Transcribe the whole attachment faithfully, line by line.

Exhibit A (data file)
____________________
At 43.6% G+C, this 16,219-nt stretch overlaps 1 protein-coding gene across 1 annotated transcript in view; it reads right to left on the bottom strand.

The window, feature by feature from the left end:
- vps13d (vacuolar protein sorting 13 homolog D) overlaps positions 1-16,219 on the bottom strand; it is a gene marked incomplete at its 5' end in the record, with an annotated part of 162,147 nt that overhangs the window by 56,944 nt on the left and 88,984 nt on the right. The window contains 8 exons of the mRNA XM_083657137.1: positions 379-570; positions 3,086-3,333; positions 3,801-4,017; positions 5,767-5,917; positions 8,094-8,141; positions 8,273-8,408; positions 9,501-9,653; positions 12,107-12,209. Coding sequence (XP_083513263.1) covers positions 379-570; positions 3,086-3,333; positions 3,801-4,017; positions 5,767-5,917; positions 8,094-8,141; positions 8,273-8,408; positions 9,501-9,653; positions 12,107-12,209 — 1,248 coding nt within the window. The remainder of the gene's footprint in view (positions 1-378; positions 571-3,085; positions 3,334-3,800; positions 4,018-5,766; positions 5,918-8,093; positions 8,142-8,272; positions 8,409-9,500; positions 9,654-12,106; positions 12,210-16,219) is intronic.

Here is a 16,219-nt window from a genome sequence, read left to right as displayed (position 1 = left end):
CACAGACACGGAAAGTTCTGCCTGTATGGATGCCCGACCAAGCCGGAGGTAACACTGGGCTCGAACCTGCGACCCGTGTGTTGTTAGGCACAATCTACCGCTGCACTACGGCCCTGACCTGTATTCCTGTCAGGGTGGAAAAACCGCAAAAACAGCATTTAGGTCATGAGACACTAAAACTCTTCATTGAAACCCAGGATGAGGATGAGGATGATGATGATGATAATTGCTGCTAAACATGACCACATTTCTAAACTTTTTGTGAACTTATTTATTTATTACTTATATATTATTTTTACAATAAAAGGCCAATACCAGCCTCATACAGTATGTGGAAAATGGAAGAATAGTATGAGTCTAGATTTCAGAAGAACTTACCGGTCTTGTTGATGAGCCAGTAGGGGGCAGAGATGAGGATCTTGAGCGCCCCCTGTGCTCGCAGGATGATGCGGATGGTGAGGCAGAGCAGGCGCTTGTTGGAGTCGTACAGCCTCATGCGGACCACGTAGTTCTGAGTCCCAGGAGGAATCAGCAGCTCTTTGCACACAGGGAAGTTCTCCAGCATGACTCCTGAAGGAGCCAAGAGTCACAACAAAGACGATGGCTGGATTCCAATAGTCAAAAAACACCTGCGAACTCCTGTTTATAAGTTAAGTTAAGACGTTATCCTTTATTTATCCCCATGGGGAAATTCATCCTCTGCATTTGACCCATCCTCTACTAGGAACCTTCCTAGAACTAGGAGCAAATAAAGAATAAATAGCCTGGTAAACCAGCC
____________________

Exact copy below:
At 43.6% G+C, this 16,219-nt stretch overlaps 1 protein-coding gene across 1 annotated transcript in view; it reads right to left on the bottom strand.

The window, feature by feature from the left end:
- vps13d (vacuolar protein sorting 13 homolog D) overlaps positions 1-16,219 on the bottom strand; it is a gene marked incomplete at its 5' end in the record, with an annotated part of 162,147 nt that overhangs the window by 56,944 nt on the left and 88,984 nt on the right. The window contains 8 exons of the mRNA XM_083657137.1: positions 379-570; positions 3,086-3,333; positions 3,801-4,017; positions 5,767-5,917; positions 8,094-8,141; positions 8,273-8,408; positions 9,501-9,653; positions 12,107-12,209. Coding sequence (XP_083513263.1) covers positions 379-570; positions 3,086-3,333; positions 3,801-4,017; positions 5,767-5,917; positions 8,094-8,141; positions 8,273-8,408; positions 9,501-9,653; positions 12,107-12,209 — 1,248 coding nt within the window. The remainder of the gene's footprint in view (positions 1-378; positions 571-3,085; positions 3,334-3,800; positions 4,018-5,766; positions 5,918-8,093; positions 8,142-8,272; positions 8,409-9,500; positions 9,654-12,106; positions 12,210-16,219) is intronic.

Here is a 16,219-nt window from a genome sequence, read left to right as displayed (position 1 = left end):
CACAGACACGGAAAGTTCTGCCTGTATGGATGCCCGACCAAGCCGGAGGTAACACTGGGCTCGAACCTGCGACCCGTGTGTTGTTAGGCACAATCTACCGCTGCACTACGGCCCTGACCTGTATTCCTGTCAGGGTGGAAAAACCGCAAAAACAGCATTTAGGTCATGAGACACTAAAACTCTTCATTGAAACCCAGGATGAGGATGAGGATGATGATGATGATAATTGCTGCTAAACATGACCACATTTCTAAACTTTTTGTGAACTTATTTATTTATTACTTATATATTATTTTTACAATAAAAGGCCAATACCAGCCTCATACAGTATGTGGAAAATGGAAGAATAGTATGAGTCTAGATTTCAGAAGAACTTACCGGTCTTGTTGATGAGCCAGTAGGGGGCAGAGATGAGGATCTTGAGCGCCCCCTGTGCTCGCAGGATGATGCGGATGGTGAGGCAGAGCAGGCGCTTGTTGGAGTCGTACAGCCTCATGCGGACCACGTAGTTCTGAGTCCCAGGAGGAATCAGCAGCTCTTTGCACACAGGGAAGTTCTCCAGCATGACTCCTGAAGGAGCCAAGAGTCACAACAAAGACGATGGCTGGATTCCAATAGTCAAAAAACACCTGCGAACTCCTGTTTATAAGTTAAGTTAAGACGTTATCCTTTATTTATCCCCATGGGGAAATTCATCCTCTGCATTTGACCCATCCTCTACTAGGAACCTTCCTAGAACTAGGAGCAAATAAAGAATAAATAGCCTGGTAAACCAGCC